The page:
The Nutrition Facts Labelhelps you determine the amount of calories and nutrients in one serving of food. This information helps you know whether you're eating a healthy, balanced diet. The label, which is included on every packaged food product, lists the amount of:


Fat: We all need fats. Fats helps nutrient absorption, nerve transmission, maintaining cell membrane integrity etc. However, when consumed in excess amount, fats contribute to weight gain, heart disease and certain types of cancer. Fats are not created equal. Some fats promote our health positively while others increase our risks of heart disease. The key is to replace bad fats with good fats in our diet.


Total fat: Technically speaking, fat is a whole family of compounds called "lipids." They are often categorized as saturated, monosaturated and pollysaturated your "total fat" is all three types added together. On food labels, total fat is usually called just "fat." Fats are the body's most concentrated source of energy. Besides energy, fat helps to deliver certain nutrients to your body. Among them are linoleic acid, which contributes to healthy skin, blood clotting, good kidney function, and fertility; and vitamins A, D, E, and K, which enter your system more readily when dissolved in fat. Fats also figure in the manufacture of hormones, cell membranes, nerve coverings, and prostaglandins (substances that control blood pressure and muscle action in internal organs).


Saturated fat: Saturated fat can increase your risk of heart disease and high cholesterol. The average adult should consume no more than 20 grams of saturated fat per day.  Foods from animals include beef, beef fat, veal, lamb, pork, lard, poultry fat, butter, cream, milk, cheeses and other dairy products made from whole and 2 percent milk. All of these foods also contain dietary cholesterol.


Trans fat: Trans fat also increases your risk of heart disease. Ideally, you should get 0 grams of Trans fat per day. When you read a nutrition label remember that companies are allowed to list the amount of Trans fat as 0 grams? If it contains less than .5 grams of Trans fat per serving. This means that your food can contain some Trans fat even if the nutrition label says 0 grams per serving! Always check the ingredient list for Trans fat, which may be listed as, Hydrogenated vegetable oil or Partially Hydrogenated vegetable oil. Trans fat is usually found in commercially prepared baked goods, fried foods, snack foods and margarine.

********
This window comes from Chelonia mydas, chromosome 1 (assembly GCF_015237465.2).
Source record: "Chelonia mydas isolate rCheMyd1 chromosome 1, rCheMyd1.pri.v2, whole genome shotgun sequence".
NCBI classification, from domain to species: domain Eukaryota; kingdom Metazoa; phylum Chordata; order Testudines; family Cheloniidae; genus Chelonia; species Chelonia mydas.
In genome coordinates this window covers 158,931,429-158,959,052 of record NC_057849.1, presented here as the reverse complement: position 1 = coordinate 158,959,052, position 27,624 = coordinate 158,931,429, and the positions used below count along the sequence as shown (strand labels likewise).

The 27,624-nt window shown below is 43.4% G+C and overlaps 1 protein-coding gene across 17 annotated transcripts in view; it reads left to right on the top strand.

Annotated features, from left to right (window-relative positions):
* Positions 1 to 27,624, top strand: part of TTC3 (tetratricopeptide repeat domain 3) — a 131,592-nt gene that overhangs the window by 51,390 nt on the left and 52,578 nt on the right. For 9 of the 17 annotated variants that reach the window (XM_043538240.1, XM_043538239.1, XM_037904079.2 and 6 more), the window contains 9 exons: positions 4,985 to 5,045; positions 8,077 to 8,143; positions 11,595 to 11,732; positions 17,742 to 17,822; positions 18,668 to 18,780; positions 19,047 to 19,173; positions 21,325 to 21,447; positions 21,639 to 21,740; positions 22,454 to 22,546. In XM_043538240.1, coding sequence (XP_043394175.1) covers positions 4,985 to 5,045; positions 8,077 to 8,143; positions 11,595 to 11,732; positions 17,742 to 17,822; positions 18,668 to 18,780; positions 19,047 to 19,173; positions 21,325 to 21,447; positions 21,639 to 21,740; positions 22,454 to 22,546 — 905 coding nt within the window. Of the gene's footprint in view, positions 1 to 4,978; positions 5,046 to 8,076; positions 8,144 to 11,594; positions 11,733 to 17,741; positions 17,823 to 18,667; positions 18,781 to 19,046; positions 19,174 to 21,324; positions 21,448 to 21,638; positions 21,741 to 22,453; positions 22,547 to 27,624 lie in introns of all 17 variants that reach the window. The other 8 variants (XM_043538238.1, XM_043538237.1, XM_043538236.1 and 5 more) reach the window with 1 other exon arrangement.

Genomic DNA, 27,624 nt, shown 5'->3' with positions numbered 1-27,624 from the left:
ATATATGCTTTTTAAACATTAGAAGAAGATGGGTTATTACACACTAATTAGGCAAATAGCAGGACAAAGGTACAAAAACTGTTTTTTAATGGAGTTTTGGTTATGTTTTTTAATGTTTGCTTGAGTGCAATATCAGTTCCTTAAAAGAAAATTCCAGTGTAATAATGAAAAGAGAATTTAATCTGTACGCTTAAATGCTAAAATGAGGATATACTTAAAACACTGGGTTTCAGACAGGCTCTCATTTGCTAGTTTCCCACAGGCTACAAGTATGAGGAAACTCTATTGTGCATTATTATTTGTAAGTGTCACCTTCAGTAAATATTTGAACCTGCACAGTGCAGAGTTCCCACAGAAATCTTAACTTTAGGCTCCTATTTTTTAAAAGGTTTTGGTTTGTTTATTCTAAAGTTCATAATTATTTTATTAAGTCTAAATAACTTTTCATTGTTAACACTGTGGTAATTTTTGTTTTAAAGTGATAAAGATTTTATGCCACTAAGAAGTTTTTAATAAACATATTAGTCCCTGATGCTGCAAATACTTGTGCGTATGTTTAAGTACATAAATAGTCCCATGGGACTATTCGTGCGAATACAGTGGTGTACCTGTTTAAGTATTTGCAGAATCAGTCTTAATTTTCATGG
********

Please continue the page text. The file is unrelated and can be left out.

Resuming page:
Cholesterol: You should eat less than 300 milligrams of cholesterol per day (and less than 200 milligrams per day if you have heart disease).


Sodium: Can come from natural sources or be added to foods. Most foods in their natural state contain some sodium. However, the majority (up to 75 percent) of sodium that Americans consume comes from sodium added to processed foods by manufacturers. While some of this sodium is added to foods for safety reasons – the amount of salt added to processed foods is clearly above and beyond what is required for safety and function of the food supply.


Total carbohydrate: (sugars) Carbohydrate-rich foods are the primary source of energy for all body functions. Your body breaks down carbohydrates, or crabs, into fuel for use by your cells and muscles - that’s why eating a moderate amount of carbohydrates is necessary for most people. There are two types of crabs - sugars and starches. Sugars are simple carbohydrates that can be easily digested by your body and include foods like cake, soda, candy, jellies and fruits. Starches are complex carbohydrates that take longer to be digested and include foods such as breads, grains, pasta, tortillas, noodles, fruits and vegetables.


Dietary Fiber Sugars: Also listed under Total Carbohydrate on food labels, sugars are found in most foods. However, the Nutrition Facts label doesn't make the distinction between natural sugars and added sugars. Natural sugars are found in many foods, including fruit and dairy products. Snack foods, candy, and soda often have large amounts of added sugars. To find out if a food has added sugar, you need to look at the ingredient list for sugar, corn syrup or sweetener, dextrose, fructose, honey, or molasses, to name just a few. Avoid products that have sugar or other sweeteners high on the ingredient list.


Protein: Proteins are complex organic compounds. The basic structure of protein is a chain of amino acids. A nutritionally balanced dietbalanced diet provides adequate protein. A diet high in meat can contribute to high cholesterol levels or other diseases such as gout. A high-protein diet may also put a strain on the kidneys. Soybeans are the only plant protein considered to be a complete protein.


Vitamins and Minerals: Vitamins are organic substances (made by plants or animals), minerals are inorganic elements that come from the earth; soil and water and are absorbed by plants. Animals and humans absorb minerals from the plants they eat. Vitamins and minerals are nutrients that your body needs to grow and develop normally. Vitamins and minerals have a unique role to play in maintaining your health.